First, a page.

Margot has the scoop on ice cream in San Juan Bautista

Kids line up to pay for their goodies at Margot's Ice Cream Parlor in San Juan. Margot's get's lots of business from the schools visiting the mission during the school year. Photo by Nick Lovejoy

Perched on a chair by the window facing the main street in downtown San Juan Bautista, Aaryahi Vaidya, 9, silently licked a cone of cookie dough ice cream.
The fourth grader had taken a class field trip to San Juan Bautista with her Milpitas elementary school to see the mission and the trip included a quick stop in Margot’s Ice Cream Parlor.
“She wanted to bring the entire family back,” said her mother, Surbhi Vaidya, 36. “I think the ice cream was the main attraction.”
In town was Aaryahi’s little sister, Vandita, who is seven years old—“the prime age for ice cream”—said her father Nikunj Vaidya, 42, as he watched the youngster tackle a gooey mess of cookie dough ice cream.
The shop on Third Street is bustling during weekdays from March through June as 300 to 500 students trek into town on school field trips to see the mission.
“You know, ice cream is happy,” said Margot Tankersley, the co-owner of the store. “Ice cream and candy. It’s a lot of fun.”
Tankersley, 49, has owned the shop for almost 19 years and acquired it as a way to sell her popular handmade candies. The business sold its first ice cream cone in summer of 1996 but Tankersley had been making candy long before. She first tried her hand at making sweets in eighth grade after a neighbor offered her a candy making kit.
“She came over and she said, ‘I’m selling these candy kits,’” Tankersley said. “So we went ahead and bought one and it took off from there.”
Those same candy-making molds followed Tankersley to college, where she sometimes sold sweets to earn gas money.
Eventually, Tankersley began attending beauty school in Salinas. She looked at buying the ice cream parlor in San Juan Bautista in October of 1995 as a way to keep selling the candies she loved to make but the sale fell through.
So, Tankersley went about her life, graduated from beauty school at the end of January and took a job at the California Hair Club in downtown Hollister.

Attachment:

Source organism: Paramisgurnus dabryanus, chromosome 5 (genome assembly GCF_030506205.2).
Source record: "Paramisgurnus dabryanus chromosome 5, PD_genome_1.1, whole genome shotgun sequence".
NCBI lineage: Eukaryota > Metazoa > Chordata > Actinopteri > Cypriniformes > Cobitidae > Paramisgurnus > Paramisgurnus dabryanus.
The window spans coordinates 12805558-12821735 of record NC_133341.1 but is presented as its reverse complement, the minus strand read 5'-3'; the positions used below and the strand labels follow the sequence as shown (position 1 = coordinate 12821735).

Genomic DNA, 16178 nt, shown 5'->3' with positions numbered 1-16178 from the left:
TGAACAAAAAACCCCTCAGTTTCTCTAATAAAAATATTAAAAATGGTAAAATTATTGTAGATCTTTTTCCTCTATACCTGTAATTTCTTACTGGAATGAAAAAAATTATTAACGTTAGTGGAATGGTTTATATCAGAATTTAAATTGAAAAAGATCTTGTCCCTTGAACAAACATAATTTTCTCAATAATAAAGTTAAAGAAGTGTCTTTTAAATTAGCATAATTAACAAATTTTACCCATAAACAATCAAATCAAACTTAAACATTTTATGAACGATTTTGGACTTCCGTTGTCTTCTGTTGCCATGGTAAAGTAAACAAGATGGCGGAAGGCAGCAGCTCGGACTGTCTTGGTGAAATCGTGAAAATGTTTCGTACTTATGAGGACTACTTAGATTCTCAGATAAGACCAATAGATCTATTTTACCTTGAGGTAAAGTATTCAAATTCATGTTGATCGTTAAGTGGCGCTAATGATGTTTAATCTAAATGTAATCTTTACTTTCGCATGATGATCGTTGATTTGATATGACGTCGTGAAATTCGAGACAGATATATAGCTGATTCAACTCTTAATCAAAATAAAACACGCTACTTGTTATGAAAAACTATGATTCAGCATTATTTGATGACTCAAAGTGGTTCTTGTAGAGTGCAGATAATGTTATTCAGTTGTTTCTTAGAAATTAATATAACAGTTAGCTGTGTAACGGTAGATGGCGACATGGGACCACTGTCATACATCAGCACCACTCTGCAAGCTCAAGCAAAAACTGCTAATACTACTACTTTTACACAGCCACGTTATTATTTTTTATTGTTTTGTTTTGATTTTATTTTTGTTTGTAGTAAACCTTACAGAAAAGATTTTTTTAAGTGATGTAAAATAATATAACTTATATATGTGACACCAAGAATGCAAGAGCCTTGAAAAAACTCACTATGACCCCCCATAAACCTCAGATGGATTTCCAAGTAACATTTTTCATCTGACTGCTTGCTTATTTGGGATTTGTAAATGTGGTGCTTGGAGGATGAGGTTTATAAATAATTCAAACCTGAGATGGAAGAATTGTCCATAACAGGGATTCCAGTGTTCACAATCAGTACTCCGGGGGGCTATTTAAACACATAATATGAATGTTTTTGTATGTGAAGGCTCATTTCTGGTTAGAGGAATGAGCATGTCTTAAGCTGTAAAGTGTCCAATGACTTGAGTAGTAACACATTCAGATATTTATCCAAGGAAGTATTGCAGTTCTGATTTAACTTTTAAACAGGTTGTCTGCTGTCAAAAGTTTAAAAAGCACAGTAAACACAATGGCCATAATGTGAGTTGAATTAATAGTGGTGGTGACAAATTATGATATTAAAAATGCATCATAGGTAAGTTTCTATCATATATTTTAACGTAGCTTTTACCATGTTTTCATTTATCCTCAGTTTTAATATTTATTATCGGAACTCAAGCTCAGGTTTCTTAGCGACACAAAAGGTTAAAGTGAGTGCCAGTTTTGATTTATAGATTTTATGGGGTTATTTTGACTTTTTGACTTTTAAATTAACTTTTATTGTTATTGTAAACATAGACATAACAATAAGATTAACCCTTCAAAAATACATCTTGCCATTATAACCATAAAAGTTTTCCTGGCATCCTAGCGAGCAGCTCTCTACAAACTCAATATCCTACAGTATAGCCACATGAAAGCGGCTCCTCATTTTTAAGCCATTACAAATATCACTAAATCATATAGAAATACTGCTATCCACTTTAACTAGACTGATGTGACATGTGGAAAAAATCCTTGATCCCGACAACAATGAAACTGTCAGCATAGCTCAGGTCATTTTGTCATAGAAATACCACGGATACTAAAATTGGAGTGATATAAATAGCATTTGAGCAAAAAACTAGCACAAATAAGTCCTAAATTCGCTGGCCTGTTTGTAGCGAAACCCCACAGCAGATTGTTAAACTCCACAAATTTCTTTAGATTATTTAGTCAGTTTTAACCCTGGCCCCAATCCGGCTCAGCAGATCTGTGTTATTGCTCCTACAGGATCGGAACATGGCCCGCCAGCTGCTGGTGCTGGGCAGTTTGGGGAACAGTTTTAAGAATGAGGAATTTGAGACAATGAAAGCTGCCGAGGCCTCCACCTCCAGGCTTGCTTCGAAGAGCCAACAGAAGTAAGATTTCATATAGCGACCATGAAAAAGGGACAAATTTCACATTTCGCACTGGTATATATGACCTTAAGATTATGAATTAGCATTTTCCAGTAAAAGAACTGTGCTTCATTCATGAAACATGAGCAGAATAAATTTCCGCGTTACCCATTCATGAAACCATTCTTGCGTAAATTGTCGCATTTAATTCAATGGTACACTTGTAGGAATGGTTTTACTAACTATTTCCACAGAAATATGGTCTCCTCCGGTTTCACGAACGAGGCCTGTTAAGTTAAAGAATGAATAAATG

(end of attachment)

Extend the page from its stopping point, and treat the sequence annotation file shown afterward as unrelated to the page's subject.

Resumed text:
In June, she received a call. The parlor was for sale again: was she interested?
Despite having a job at the time, Tankersley said yes, and enlisted her entire family in the production with her sister, mother and oldest daughter helping to run the business.
Originally, the shop sold Dreyer’s Ice Cream but then about a year and a half after the parlor had been in business, a representative of Lappert’s Ice Cream, a Hawaiian-based ice cream company, showed up.
“Well, he looked like a beach bum,” Tankersley said. “I was kind of like ‘I’m not sure I want to buy anything to eat from you.’ ”
But the man called Tankersley insistently for three months and finally showed up with 13 samples. Tankersley—still skeptical of the man who delivered the ice cream—tossed it in the freezer for her mom to try.
“She took one bite and she’s like ‘Where can we find this ice cream?’ ” Tankersley said.
Tankersley’s mother, Naomi Medina, teased about going to meet the famous Mr. Walter Lappert in Hawaii. Then, Medina started asking about dates and suddenly Tankersley and her oldest daughter, Kayla, were on their way to meet the icon.
While on the island, Tankersley talked with Lappert about the almond butter crunch candy she had developed while working in her ice cream parlor.
“He said, ‘wait a minute,’” Tankersley said. “He goes, ‘That belongs in an ice cream.’”
And Kayla’s Butter Crunch was born, an ice cream made especially for Tankersley’s store that includes 10 pounds of her famous handmade candy in each shipment.
After meeting Lappert, Tankersley and her family decided to sell only the Hawaiian brand of ice cream. The only problem was that the long glass cases featuring the tantalizing ice creams—called dipping cabinets in industry lingo—sold for $4,000 to $5,000 and Dreyer’s had been providing one of the store’s two cases for free.
Tankersley worked with Lappert’s son, who runs the ice cream plant in Richmond, and asked for help purchasing the case, she said.
Every inch of the place shows a little bit of Tankersley and her family. The store’s pale pink walls were a compromise between Tankersley’s favorite color, hot pink, and what her husband figured the public would enjoy.
Last week’s menu included a special called Laurie’s Frappuccino made with vanilla ice cream, raspberry syrup and milk blended with ice and named after Tankersley’s youngest daughter. Then, there is Medina’s famous pozole soup, which includes pork and hominy, is topped with onions, cabbage, cilantro and lemon, sells for $7 and brings in the locals on the weekends. Tankersley is also famous for making her tangy-sweet chocolate dipped apricots and handmade truffles.
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